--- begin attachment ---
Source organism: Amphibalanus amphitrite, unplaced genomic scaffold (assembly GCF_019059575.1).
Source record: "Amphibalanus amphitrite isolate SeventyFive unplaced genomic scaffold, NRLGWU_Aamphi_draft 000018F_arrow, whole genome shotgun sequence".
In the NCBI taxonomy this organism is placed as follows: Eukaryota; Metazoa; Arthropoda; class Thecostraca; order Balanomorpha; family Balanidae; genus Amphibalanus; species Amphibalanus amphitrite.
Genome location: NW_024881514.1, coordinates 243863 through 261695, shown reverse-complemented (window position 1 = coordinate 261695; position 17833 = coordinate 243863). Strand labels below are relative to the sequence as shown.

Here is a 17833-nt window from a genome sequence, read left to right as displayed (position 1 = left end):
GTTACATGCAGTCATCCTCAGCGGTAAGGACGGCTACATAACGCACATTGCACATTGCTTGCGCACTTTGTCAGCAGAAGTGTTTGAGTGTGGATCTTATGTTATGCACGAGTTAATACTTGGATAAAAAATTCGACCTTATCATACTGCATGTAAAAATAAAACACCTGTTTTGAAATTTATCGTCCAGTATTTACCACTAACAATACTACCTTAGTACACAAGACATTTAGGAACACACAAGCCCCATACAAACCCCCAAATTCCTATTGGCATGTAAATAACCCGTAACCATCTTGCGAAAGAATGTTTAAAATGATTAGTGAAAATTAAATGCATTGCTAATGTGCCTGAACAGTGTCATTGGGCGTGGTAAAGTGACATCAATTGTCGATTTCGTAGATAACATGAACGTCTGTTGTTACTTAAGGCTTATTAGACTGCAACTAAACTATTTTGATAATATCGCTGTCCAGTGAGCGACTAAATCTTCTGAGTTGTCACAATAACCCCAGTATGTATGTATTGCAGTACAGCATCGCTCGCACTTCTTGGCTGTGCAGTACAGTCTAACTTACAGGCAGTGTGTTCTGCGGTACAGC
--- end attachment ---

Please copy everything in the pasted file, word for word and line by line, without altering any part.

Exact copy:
Source organism: Amphibalanus amphitrite, unplaced genomic scaffold (assembly GCF_019059575.1).
Source record: "Amphibalanus amphitrite isolate SeventyFive unplaced genomic scaffold, NRLGWU_Aamphi_draft 000018F_arrow, whole genome shotgun sequence".
In the NCBI taxonomy this organism is placed as follows: Eukaryota; Metazoa; Arthropoda; class Thecostraca; order Balanomorpha; family Balanidae; genus Amphibalanus; species Amphibalanus amphitrite.
Genome location: NW_024881514.1, coordinates 243863 through 261695, shown reverse-complemented (window position 1 = coordinate 261695; position 17833 = coordinate 243863). Strand labels below are relative to the sequence as shown.

Here is a 17833-nt window from a genome sequence, read left to right as displayed (position 1 = left end):
GTTACATGCAGTCATCCTCAGCGGTAAGGACGGCTACATAACGCACATTGCACATTGCTTGCGCACTTTGTCAGCAGAAGTGTTTGAGTGTGGATCTTATGTTATGCACGAGTTAATACTTGGATAAAAAATTCGACCTTATCATACTGCATGTAAAAATAAAACACCTGTTTTGAAATTTATCGTCCAGTATTTACCACTAACAATACTACCTTAGTACACAAGACATTTAGGAACACACAAGCCCCATACAAACCCCCAAATTCCTATTGGCATGTAAATAACCCGTAACCATCTTGCGAAAGAATGTTTAAAATGATTAGTGAAAATTAAATGCATTGCTAATGTGCCTGAACAGTGTCATTGGGCGTGGTAAAGTGACATCAATTGTCGATTTCGTAGATAACATGAACGTCTGTTGTTACTTAAGGCTTATTAGACTGCAACTAAACTATTTTGATAATATCGCTGTCCAGTGAGCGACTAAATCTTCTGAGTTGTCACAATAACCCCAGTATGTATGTATTGCAGTACAGCATCGCTCGCACTTCTTGGCTGTGCAGTACAGTCTAACTTACAGGCAGTGTGTTCTGCGGTACAGC